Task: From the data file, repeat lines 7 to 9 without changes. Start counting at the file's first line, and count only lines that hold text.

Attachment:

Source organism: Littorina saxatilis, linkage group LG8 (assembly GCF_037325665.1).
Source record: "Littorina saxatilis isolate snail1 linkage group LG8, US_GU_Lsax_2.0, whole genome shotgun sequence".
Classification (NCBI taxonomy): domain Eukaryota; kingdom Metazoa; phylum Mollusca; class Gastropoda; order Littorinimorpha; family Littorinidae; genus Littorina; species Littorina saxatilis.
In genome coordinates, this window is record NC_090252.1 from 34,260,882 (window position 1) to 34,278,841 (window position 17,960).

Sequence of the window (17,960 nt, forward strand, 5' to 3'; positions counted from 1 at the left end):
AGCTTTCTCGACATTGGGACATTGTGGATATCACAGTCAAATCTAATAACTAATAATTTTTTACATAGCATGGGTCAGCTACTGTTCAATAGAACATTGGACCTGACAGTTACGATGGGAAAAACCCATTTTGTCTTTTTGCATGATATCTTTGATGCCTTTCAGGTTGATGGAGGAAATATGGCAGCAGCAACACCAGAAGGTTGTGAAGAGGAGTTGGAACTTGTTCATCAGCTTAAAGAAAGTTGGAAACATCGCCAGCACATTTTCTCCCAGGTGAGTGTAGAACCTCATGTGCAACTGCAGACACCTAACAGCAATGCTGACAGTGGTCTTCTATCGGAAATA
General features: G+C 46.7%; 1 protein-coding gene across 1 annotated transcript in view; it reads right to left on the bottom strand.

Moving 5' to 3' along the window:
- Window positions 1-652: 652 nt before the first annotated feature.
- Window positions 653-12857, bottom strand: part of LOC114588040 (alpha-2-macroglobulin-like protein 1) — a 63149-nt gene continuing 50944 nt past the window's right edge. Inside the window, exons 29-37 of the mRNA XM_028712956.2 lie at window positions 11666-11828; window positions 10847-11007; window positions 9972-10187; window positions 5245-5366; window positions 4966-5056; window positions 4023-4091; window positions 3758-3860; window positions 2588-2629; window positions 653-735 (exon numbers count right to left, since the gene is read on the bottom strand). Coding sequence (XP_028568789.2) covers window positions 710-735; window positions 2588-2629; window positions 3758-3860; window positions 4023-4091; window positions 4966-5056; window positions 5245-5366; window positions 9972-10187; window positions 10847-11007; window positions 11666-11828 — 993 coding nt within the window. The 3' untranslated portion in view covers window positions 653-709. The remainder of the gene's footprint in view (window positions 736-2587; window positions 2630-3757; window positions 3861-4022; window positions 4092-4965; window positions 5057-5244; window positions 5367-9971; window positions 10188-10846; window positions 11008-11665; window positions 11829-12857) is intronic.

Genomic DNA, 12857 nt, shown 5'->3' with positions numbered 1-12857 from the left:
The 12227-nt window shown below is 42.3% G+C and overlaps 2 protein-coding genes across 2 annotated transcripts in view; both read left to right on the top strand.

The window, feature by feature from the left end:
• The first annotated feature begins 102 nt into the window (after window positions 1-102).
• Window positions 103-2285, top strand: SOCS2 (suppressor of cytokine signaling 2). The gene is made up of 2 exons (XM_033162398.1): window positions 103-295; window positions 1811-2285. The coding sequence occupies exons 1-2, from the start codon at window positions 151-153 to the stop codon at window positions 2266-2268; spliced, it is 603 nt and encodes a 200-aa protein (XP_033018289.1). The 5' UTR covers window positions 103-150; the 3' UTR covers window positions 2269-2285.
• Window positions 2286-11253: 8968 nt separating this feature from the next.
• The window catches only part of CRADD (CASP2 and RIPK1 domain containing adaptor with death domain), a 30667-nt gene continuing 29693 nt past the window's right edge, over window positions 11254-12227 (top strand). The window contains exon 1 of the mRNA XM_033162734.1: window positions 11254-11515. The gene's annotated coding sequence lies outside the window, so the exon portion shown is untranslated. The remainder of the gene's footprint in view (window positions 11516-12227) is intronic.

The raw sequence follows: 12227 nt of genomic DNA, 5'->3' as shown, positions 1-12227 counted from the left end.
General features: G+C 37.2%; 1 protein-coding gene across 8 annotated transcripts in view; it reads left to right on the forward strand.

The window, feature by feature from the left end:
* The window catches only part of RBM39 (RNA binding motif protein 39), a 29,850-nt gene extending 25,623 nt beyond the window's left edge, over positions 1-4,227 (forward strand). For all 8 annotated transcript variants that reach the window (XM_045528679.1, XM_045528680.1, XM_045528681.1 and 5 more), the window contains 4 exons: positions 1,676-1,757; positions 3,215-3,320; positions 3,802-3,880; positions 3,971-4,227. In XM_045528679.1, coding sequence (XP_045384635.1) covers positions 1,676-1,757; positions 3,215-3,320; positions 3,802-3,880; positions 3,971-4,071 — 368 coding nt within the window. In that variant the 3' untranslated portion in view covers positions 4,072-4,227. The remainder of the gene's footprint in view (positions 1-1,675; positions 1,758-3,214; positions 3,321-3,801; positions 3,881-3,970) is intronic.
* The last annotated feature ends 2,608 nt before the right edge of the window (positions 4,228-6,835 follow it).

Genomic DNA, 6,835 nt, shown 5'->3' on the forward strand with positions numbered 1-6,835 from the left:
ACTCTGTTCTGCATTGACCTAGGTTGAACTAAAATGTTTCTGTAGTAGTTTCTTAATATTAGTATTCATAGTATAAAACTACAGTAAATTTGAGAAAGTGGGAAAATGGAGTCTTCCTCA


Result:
General features: G+C 46.7%; 1 protein-coding gene across 1 annotated transcript in view; it reads right to left on the bottom strand.

Moving 5' to 3' along the window:
- Window positions 1-652: 652 nt before the first annotated feature.